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PHOTO BY: Dimitrios Kambouris/Getty Images
Aretha Franklin, singer-songwriter, 76
(March 25, 1942 — Aug. 16, 2018) From child gospel singer in Detroit to the “Queen of Soul,” Franklin built a career that spanned seven decades. The singer and pianist, a recipient of the Presidential Medal of Freedom and 18 Grammys(among a long list of other honors), was a trailblazer who inspired generations of music lovers.
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PHOTO BY: Rick Diamond/Getty Images for IEBA
David Cassidy, actor and singer, 67
(April 12, 1950 — Nov. 21, 2017) Combining his love for singing and acting, Cassidy found his dream job (and became a teen idol) as Keith Partridge on The Partridge Family (1970-74). He went on to record albums and perform, though later struggled with alcohol addiction.
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PHOTO BY: Gerald Smith/NBCU Photo Bank/NBCUniversal via Getty Images via Getty Images
Della Reese, singer and actress, 86
(July 6, 1931 — Nov. 19, 2017) Known first as an R&B singer, then as an actress, Reese rose to the top of the pop singles chart in 1959 with her biggest song, “Don't You Know?” Her greatest fame came in the 1990s, when she was cast as Tess, an angel on Touched by an Angel (1994-2003).
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PHOTO BY: Scott Legato/Getty Images
Tom Petty, musician, 66
(Oct. 20, 1950 — Oct. 2, 2017) For four decades, Petty's distinctive voice led the Heartbreakers, a band he formed in 1976; the group had just wrapped up a summer tour to celebrate its 40th anniversary shortly before he died. Music stars including Willie Nelson and Jakob Dylan have just come out with a tribute album, For Real — For Tom, featuring covers of Petty's tunes.
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PHOTO BY: Gary Miller/FilmMagic
Glen Campbell, country singer, 81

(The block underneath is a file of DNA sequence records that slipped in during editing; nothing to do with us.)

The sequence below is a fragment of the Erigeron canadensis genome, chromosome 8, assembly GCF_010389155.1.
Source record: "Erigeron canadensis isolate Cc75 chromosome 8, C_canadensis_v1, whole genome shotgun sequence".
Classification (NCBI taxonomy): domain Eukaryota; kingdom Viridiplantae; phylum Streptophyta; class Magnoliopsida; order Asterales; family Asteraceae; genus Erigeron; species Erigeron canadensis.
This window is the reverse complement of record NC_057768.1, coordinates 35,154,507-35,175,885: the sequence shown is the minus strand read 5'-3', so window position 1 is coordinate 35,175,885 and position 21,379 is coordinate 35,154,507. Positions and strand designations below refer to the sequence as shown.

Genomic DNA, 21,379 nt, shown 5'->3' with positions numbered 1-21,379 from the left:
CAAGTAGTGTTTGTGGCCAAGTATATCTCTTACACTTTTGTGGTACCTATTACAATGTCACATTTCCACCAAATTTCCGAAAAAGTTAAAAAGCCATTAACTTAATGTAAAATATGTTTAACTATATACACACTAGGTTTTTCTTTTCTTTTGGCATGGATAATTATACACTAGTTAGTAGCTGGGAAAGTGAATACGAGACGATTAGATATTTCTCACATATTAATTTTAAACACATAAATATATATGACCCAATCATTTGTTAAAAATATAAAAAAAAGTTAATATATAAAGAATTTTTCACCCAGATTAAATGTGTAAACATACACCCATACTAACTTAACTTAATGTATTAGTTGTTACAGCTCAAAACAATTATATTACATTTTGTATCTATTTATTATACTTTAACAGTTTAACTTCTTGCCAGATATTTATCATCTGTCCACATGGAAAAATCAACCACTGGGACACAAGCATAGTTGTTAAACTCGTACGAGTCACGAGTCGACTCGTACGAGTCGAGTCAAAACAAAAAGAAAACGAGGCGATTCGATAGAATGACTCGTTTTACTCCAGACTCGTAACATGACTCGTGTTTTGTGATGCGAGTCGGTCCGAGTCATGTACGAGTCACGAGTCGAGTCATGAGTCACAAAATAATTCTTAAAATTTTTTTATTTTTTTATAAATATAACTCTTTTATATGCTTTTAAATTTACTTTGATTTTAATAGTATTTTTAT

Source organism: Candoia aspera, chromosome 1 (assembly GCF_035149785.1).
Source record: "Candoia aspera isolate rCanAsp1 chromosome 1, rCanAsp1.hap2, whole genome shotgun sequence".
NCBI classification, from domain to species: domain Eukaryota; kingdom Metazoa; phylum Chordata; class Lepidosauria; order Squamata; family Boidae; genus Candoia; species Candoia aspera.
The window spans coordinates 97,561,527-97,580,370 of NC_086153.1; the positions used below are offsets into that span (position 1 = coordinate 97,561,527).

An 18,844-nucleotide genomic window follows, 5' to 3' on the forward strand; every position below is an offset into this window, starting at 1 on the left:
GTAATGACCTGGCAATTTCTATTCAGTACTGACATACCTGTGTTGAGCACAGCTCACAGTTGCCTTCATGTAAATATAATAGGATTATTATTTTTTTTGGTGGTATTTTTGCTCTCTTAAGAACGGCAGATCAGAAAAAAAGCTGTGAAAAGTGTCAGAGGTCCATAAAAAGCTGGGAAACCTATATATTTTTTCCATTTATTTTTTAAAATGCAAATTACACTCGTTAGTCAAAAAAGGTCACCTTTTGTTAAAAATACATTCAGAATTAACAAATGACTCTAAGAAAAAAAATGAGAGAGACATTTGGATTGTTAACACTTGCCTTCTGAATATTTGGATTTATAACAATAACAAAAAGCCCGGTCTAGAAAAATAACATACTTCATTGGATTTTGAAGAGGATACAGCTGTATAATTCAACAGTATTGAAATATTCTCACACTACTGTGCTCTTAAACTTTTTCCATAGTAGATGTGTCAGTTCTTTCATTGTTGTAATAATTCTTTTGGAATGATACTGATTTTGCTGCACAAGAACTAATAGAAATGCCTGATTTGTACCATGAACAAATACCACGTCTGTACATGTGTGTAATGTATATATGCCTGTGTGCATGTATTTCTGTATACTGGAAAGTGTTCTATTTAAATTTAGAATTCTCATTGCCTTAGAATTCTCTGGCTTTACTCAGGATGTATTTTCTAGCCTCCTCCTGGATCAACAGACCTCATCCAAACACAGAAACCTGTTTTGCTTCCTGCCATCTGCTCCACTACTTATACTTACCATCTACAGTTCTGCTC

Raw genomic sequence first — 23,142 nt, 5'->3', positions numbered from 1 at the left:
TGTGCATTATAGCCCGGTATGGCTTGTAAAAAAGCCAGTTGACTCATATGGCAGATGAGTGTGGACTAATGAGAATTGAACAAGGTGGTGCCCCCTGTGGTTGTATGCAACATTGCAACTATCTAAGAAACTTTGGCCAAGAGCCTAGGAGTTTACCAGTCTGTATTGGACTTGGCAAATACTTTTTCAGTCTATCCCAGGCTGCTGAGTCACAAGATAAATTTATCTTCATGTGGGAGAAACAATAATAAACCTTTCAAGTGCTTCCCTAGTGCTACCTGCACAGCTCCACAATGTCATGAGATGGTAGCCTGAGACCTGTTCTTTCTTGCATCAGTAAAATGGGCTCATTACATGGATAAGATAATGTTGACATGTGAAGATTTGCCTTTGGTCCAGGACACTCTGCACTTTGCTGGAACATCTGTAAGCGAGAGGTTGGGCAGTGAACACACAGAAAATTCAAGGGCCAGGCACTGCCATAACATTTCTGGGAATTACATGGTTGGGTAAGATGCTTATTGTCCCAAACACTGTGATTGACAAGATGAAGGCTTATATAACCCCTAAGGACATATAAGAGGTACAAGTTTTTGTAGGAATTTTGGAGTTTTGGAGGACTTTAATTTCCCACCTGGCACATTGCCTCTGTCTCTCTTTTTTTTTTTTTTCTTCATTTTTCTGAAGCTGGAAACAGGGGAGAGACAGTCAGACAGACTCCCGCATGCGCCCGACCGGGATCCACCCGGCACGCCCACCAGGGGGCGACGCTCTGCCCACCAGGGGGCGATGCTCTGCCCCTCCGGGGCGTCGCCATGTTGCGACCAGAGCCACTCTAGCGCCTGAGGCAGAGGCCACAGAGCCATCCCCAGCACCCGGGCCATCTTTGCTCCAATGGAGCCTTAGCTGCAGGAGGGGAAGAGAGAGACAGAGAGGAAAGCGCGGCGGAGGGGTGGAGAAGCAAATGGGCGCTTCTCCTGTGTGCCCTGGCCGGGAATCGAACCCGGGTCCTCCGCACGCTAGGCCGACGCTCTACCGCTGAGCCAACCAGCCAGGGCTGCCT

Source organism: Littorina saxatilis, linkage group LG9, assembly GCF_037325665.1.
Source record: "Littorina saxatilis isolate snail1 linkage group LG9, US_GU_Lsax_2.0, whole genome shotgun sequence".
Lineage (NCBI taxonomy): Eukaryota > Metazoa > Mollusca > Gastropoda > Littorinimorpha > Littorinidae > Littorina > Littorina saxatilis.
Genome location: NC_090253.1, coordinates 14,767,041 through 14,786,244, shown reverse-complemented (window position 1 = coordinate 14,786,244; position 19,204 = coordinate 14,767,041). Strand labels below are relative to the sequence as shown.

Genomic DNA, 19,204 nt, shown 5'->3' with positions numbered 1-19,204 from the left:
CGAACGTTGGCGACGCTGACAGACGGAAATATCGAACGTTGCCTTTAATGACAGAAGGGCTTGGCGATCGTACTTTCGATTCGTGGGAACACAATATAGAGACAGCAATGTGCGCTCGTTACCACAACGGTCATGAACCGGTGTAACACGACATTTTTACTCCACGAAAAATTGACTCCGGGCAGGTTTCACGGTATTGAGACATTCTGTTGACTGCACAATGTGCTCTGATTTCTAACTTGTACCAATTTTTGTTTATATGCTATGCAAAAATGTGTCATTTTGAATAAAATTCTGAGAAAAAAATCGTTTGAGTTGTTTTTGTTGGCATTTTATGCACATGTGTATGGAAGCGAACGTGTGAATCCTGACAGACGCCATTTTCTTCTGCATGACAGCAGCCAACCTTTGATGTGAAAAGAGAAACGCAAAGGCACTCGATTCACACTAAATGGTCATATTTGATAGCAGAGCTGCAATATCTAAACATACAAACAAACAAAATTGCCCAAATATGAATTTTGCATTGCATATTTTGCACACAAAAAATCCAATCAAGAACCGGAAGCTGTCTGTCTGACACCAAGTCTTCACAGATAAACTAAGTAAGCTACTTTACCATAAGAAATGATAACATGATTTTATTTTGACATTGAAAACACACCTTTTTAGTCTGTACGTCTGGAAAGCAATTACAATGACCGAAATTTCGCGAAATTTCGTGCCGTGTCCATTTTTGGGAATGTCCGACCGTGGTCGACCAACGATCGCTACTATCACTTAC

(April 22, 1936 — Aug. 8, 2017) Over his half-century career, Campbell excelled as a singer, musician, songwriter, television host and actor. He was the voice behind “By the Time I Get to Phoenix" (1967), “Wichita Lineman" (1968), “Rhinestone Cowboy" (1975) and more. He had been diagnosed with Alzheimer's disease in 2011.
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PHOTO BY: Francois G. Durand/WireImage
Chuck Berry, musician, 90
(Oct. 18, 1926 — March 18, 2017) The seminal musician is considered by many to be the father of rock ‘n’ roll, known for his incredible guitar playing, singing and stage antics. Berry's oeuvre includes such timeless hits as “Roll Over Beethoven” (1956), and “Johnny B. Goode” and “Sweet Little Sixteen” (both 1958).
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PHOTO BY: EVERT ELZINGA/AFP via Getty Images
George Michael, musician, 53
(Jun. 25, 1963 — Dec. 25, 2016) He was already wildly successful at age 23 as one half of British pop duo Wham!, known for their then-upiquitous 1984 hit “Wake Me Up Before You Go-Go.” Then he went solo, winning a Grammy for his uplifting album Faith (1987). You're likely to hear his 1984 song “Last Christmas” many times during the holiday season.
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PHOTO BY: Neil Lupin/Redferns
Prince, musician, 57